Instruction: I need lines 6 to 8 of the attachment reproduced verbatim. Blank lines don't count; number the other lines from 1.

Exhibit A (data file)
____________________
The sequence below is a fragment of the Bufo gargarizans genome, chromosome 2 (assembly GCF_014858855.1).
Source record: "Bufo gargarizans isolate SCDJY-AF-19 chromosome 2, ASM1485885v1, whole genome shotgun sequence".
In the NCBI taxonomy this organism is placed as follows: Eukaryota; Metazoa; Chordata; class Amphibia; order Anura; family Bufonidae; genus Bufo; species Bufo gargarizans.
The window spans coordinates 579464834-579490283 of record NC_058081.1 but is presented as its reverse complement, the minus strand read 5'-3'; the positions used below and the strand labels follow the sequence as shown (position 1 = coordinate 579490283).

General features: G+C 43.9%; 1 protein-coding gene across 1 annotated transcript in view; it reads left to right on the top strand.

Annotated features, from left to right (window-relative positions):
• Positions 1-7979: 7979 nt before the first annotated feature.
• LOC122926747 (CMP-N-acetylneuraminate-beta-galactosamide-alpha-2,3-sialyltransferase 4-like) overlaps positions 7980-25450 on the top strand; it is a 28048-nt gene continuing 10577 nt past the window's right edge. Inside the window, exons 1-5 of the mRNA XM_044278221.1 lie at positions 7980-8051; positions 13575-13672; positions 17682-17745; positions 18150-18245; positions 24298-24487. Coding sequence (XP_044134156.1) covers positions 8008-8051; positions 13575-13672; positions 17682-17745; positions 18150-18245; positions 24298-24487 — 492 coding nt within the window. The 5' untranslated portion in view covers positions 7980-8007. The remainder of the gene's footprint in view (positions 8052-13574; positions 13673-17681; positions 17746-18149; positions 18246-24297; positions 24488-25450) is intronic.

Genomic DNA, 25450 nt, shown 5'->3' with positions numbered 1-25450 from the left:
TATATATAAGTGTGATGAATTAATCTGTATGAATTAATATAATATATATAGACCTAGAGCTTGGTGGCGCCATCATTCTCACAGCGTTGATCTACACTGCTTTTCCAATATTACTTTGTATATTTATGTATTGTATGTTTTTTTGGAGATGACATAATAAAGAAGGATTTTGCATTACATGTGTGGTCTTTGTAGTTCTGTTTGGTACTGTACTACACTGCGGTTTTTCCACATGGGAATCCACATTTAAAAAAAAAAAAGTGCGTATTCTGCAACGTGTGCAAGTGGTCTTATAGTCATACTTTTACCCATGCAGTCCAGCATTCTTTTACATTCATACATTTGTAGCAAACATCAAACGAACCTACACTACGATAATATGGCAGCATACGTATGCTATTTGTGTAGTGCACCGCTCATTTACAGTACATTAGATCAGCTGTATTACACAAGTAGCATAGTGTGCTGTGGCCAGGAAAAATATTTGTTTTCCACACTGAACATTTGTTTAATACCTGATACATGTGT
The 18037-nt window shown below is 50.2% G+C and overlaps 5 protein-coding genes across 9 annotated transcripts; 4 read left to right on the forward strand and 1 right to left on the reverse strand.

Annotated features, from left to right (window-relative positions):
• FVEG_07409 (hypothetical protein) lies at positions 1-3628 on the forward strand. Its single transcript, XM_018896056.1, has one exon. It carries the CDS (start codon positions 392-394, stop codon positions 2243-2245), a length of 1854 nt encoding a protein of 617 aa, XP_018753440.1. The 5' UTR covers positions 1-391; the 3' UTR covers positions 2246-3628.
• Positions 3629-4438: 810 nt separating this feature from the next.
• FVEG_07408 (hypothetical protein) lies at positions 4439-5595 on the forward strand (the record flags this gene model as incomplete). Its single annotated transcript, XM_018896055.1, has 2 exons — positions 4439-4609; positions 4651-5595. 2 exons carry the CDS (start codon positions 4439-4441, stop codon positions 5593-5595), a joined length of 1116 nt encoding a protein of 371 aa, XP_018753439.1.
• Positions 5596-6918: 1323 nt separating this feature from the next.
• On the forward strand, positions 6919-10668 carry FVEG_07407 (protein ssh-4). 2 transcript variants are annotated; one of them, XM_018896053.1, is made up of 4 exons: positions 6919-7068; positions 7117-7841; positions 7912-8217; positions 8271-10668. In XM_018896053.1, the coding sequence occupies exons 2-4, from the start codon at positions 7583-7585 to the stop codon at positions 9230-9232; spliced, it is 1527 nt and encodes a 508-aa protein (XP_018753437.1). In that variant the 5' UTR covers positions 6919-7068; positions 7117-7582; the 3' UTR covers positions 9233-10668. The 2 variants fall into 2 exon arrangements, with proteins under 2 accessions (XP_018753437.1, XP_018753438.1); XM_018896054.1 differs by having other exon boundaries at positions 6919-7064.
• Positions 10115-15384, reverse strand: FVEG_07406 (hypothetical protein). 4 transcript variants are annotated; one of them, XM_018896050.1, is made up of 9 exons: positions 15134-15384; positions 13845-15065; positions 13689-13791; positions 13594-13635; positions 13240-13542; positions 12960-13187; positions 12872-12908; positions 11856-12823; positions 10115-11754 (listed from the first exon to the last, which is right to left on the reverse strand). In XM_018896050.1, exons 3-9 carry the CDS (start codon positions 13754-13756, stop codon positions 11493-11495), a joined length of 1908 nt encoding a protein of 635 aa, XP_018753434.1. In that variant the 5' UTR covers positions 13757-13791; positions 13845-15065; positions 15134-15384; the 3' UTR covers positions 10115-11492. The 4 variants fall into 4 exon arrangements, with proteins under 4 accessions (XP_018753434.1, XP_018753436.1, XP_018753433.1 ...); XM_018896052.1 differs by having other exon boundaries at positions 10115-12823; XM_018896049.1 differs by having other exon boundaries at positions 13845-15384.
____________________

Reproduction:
Annotated features, from left to right (window-relative positions):
• Positions 1-7979: 7979 nt before the first annotated feature.
• LOC122926747 (CMP-N-acetylneuraminate-beta-galactosamide-alpha-2,3-sialyltransferase 4-like) overlaps positions 7980-25450 on the top strand; it is a 28048-nt gene continuing 10577 nt past the window's right edge. Inside the window, exons 1-5 of the mRNA XM_044278221.1 lie at positions 7980-8051; positions 13575-13672; positions 17682-17745; positions 18150-18245; positions 24298-24487. Coding sequence (XP_044134156.1) covers positions 8008-8051; positions 13575-13672; positions 17682-17745; positions 18150-18245; positions 24298-24487 — 492 coding nt within the window. The 5' untranslated portion in view covers positions 7980-8007. The remainder of the gene's footprint in view (positions 8052-13574; positions 13673-17681; positions 17746-18149; positions 18246-24297; positions 24488-25450) is intronic.